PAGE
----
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"We realized, 'This is our most joyful song. We've got to put that in to stop people jumping out of the window."

-- Adam, on adding "Wild Honey" to All That You Can't Leave Behind

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U240: The Evolution of 'One'

@U2, November 25, 2016
By: Tim Neufeld

 

u240-one-timn

U2's 40-year catalog has produced countless inspirational albums, songs, videos and concert appearances, but with the advent of Achtung Baby 25 years ago, one particular song has become an indelible part of our lives. The evolution of "One," including its prehistory, birth and ongoing legacy, reveals the creative tension U2 experienced in the early '90s and also demonstrates how the song grew into a timeless icon.

The story of "One" begins before the song was even written. U2 brought the 1980s to a close with a declaration that became far more prophetic than they could have imagined. At the end of 1989, the band said goodbye to a decade that had lavished them with fame and fortune with a set of four shows in their hometown of Dublin. It was a farewell to everything safe and comfortable. Though The Joshua Tree crowned U2 as global pop royalty, Larry, Adam, Edge and Bono were in danger of being trapped by the zealous do-gooder image that had come with it. Not content to simply repeat their well-honed formula for success, U2 took the stage on December 30 and Bono hinted at the need for a metamorphosis, confessing, "We have to go away and ... just dream it all up again." 

Even as the band celebrated the coming decade with a rousing rendition of "Auld Lang Syne," the Dublin audience was oblivious to a small crisis brewing in the hearts of their favorite Irish band. Nor did they know that the uncertainty U2 faced internally would soon grow into an almost unmanageable conflict threatening the band's very existence. Not coincidentally, U2's anxiety about their own future seemed to mirror the larger culture -- governments were collapsing and economies failing; technology was progressing faster than the problems it created; South Africa struggled with dismantling apartheid; the U.S. stormed a Middle Eastern desert fighting back Iraq's incursion into Kuwait.

But more important for U2's story was the Soviet Union's loss of control of outlying republics, particularly in East Berlin, creating a series of events, which dramatically impacted the band. By the fall of 1989, demonstrations were common in Berlin and in early November half a million East Germans protested their Communist overseers. On Nov. 9, the border crossings were opened and those from the East paraded into the loving and welcoming embrace of Berliners from the West. The two groups danced on the Berlin Wall together as a symbol of unity and began to chip away the decades-old concrete barrier of freedom. By the time U2 rang in the New Year at Point Depot, the Iron Curtain had been torn down and East and West Germans were allowed to freely migrate across the once impermeable border.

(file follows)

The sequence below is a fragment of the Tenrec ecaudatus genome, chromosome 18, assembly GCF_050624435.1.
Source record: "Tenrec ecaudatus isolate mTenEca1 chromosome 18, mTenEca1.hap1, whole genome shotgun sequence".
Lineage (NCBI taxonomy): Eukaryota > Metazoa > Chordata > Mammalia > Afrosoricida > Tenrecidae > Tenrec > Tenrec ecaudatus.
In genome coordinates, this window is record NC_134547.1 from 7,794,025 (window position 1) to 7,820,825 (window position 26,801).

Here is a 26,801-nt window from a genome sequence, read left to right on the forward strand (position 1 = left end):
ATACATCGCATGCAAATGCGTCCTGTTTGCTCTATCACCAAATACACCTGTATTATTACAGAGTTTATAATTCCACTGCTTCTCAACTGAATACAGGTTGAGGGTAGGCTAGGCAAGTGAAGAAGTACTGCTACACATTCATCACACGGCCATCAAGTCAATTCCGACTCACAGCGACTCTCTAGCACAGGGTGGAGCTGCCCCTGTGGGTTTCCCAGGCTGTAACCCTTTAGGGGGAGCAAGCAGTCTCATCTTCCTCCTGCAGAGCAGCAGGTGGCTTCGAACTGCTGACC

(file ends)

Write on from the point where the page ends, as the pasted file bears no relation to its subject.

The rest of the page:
In many ways, the situation in Berlin was a parallel to U2's own dilemma: the band also needed to transcend the walls that confined its creativity and cross into new, uncharted territory. U2 must have known this. In October of 1990, they boarded a plane and headed for the action. Arriving in Germany on the same day that reunification of East and West was finalized, they set up in Hansa Studios in West Berlin, within eyesight of the Berlin Wall, hoping for the same inspiration that prompted David Bowie for the Low, "Heroes," and Lodger albums. But inspiration didn't come. At least not right away.

Along with a talented team of engineers, including Brian Eno (who also helmed Bowie's production at Hansa), Daniel Lanois and Mark "Flood" Ellis, U2 struggled through multiple obstacles. The environment was drab, the winter cold and the landscape of East Berlin bleak and sterile. Their make-shift studio was a dilapidated ballroom used by Hitler's forces in World War II. In U2 By U2, Adam remembers, "It was depressing and intense and dark and gloomy." But their physical environment was nothing compared to the morale of the band members themselves, who argued and fought about ideas and musical direction. Each preferred a different approach: Edge was working on experimental sounds, Bono's lyrics were dark and foreboding, Larry and Adam favored a refinement of The Joshua Tree. Larry admits in U2 By U2, "It was particularly depressing because of the separation within the band. It felt confrontational." The very existence of the band was at stake. Larry adds, "I thought this might be the end."

The inspiration they hoped for was elusive. They were out of time, money and patience. Conflicted and exhausted, U2 needed its own reunification. Immediately.

The moment came while arguing about the progression of a potential song in a jam session. As Edge began to improvise with some chords, Lanois offered suggestions that turned into a series of phrases and caught the attention of the other three band members. Adam and Larry joined in with some foundational rhythm and Bono experimented with lyrics. Out of the discord was born the song "One," a minimalist idea that seemed to rise and fall with the very emotion of the band members themselves. A somber reflection on the pain of separation and the hope of reconciliation, "One" resonated with the exact situation U2 were facing.